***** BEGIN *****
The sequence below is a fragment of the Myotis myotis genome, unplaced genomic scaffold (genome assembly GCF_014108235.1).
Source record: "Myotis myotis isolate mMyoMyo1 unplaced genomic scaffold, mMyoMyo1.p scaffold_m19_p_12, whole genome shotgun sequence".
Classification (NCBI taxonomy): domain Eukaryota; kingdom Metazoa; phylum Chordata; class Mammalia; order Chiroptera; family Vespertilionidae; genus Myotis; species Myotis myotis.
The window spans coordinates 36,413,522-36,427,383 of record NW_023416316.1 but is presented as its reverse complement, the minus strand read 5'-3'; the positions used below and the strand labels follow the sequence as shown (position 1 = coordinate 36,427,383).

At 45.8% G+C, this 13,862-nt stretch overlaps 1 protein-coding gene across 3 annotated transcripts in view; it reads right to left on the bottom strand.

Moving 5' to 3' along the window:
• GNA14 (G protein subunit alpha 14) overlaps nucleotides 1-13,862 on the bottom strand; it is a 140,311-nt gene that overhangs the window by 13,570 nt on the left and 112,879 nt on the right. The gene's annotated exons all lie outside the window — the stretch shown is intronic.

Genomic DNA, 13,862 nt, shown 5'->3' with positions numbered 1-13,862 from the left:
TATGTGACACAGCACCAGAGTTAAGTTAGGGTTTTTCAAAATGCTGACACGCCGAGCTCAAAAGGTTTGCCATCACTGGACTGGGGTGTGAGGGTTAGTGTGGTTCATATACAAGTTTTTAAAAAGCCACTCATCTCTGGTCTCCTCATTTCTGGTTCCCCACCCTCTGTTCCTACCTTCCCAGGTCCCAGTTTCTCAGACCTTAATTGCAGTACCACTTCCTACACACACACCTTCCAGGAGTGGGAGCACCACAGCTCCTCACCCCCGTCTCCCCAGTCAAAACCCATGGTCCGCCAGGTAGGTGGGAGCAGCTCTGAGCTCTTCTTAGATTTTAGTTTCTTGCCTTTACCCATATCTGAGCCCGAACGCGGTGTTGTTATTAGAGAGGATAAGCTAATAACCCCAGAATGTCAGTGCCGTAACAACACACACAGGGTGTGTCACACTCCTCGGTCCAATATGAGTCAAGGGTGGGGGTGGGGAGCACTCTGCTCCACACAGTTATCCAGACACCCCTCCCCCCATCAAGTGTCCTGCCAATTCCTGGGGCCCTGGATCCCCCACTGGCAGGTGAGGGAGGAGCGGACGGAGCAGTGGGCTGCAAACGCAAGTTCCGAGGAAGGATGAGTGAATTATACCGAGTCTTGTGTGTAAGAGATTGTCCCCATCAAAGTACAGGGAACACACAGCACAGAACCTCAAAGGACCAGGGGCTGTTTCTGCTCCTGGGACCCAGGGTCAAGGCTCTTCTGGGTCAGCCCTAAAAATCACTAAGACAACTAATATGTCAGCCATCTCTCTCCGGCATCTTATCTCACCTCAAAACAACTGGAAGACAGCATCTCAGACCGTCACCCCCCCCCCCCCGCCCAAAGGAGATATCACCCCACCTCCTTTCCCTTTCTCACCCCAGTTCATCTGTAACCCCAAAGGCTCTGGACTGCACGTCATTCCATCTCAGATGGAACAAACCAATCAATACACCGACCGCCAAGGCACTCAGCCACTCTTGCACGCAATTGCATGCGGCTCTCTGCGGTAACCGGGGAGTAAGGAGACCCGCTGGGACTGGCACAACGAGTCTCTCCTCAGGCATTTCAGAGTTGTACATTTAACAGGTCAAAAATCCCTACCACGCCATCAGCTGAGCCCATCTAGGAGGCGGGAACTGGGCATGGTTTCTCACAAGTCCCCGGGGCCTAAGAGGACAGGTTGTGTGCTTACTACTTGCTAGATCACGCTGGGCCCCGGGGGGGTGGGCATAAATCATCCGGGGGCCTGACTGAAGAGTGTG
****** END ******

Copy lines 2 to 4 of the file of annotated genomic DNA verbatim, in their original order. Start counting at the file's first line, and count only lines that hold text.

Source record: "Myotis myotis isolate mMyoMyo1 unplaced genomic scaffold, mMyoMyo1.p scaffold_m19_p_12, whole genome shotgun sequence".
Classification (NCBI taxonomy): domain Eukaryota; kingdom Metazoa; phylum Chordata; class Mammalia; order Chiroptera; family Vespertilionidae; genus Myotis; species Myotis myotis.
The window spans coordinates 36,413,522-36,427,383 of record NW_023416316.1 but is presented as its reverse complement, the minus strand read 5'-3'; the positions used below and the strand labels follow the sequence as shown (position 1 = coordinate 36,427,383).